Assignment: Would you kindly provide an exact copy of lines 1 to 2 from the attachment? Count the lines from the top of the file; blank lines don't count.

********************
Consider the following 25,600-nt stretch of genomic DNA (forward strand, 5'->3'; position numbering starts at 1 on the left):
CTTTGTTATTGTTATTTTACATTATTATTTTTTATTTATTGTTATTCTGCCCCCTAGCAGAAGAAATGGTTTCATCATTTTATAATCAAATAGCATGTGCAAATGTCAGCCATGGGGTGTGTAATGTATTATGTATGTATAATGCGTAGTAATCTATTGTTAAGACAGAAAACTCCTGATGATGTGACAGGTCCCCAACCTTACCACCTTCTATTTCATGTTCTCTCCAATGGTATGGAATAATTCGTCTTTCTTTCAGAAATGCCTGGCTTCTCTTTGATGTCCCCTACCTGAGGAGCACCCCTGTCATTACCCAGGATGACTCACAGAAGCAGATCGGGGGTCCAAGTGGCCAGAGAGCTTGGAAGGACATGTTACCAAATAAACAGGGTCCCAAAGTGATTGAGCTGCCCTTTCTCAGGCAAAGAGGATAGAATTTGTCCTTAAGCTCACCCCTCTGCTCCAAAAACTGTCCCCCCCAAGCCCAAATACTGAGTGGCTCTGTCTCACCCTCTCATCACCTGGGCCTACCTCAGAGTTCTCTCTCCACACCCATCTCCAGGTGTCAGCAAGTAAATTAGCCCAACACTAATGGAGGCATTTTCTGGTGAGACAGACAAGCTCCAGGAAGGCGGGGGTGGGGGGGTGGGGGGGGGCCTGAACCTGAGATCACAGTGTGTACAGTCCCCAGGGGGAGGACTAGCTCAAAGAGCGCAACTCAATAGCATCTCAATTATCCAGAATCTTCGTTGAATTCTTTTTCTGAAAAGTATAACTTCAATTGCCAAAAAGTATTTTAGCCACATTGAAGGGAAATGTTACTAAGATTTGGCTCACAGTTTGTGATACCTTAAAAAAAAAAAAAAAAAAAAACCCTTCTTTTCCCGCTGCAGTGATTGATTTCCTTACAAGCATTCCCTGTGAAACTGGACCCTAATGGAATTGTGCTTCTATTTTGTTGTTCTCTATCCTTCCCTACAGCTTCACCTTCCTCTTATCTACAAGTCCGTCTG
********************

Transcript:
Consider the following 25,600-nt stretch of genomic DNA (forward strand, 5'->3'; position numbering starts at 1 on the left):
CTTTGTTATTGTTATTTTACATTATTATTTTTTATTTATTGTTATTCTGCCCCCTAGCAGAAGAAATGGTTTCATCATTTTATAATCAAATAGCATGTGCAAATGTCAGCCATGGGGTGTGTAATGTATTATGTATGTATAATGCGTAGTAATCTATTGTTAAGACAGAAAACTCCTGATGATGTGACAGGTCCCCAACCTTACCACCTTCTATTTCATGTTCTCTCCAATGGTATGGAATAATTCGTCTTTCTTTCAGAAATGCCTGGCTTCTCTTTGATGTCCCCTACCTGAGGAGCACCCCTGTCATTACCCAGGATGACTCACAGAAGCAGATCGGGGGTCCAAGTGGCCAGAGAGCTTGGAAGGACATGTTACCAAATAAACAGGGTCCCAAAGTGATTGAGCTGCCCTTTCTCAGGCAAAGAGGATAGAATTTGTCCTTAAGCTCACCCCTCTGCTCCAAAAACTGTCCCCCCCAAGCCCAAATACTGAGTGGCTCTGTCTCACCCTCTCATCACCTGGGCCTACCTCAGAGTTCTCTCTCCACACCCATCTCCAGGTGTCAGCAAGTAAATTAGCCCAACACTAATGGAGGCATTTTCTGGTGAGACAGACAAGCTCCAGGAAGGCGGGGGTGGGGGGGTGGGGGGGGGCCTGAACCTGAGATCACAGTGTGTACAGTCCCCAGGGGGAGGACTAGCTCAAAGAGCGCAACTCAATAGCATCTCAATTATCCAGAATCTTCGTTGAATTCTTTTTCTGAAAAGTATAACTTCAATTGCCAAAAAGTATTTTAGCCACATTGAAGGGAAATGTTACTAAGATTTGGCTCACAGTTTGTGATACCTTAAAAAAAAAAAAAAAAAAAAACCCTTCTTTTCCCGCTGCAGTGATTGATTTCCTTACAAGCATTCCCTGTGAAACTGGACCCTAATGGAATTGTGCTTCTATTTTGTTGTTCTCTATCCTTCCCTACAGCTTCACCTTCCTCTTATCTACAAGTCCGTCTG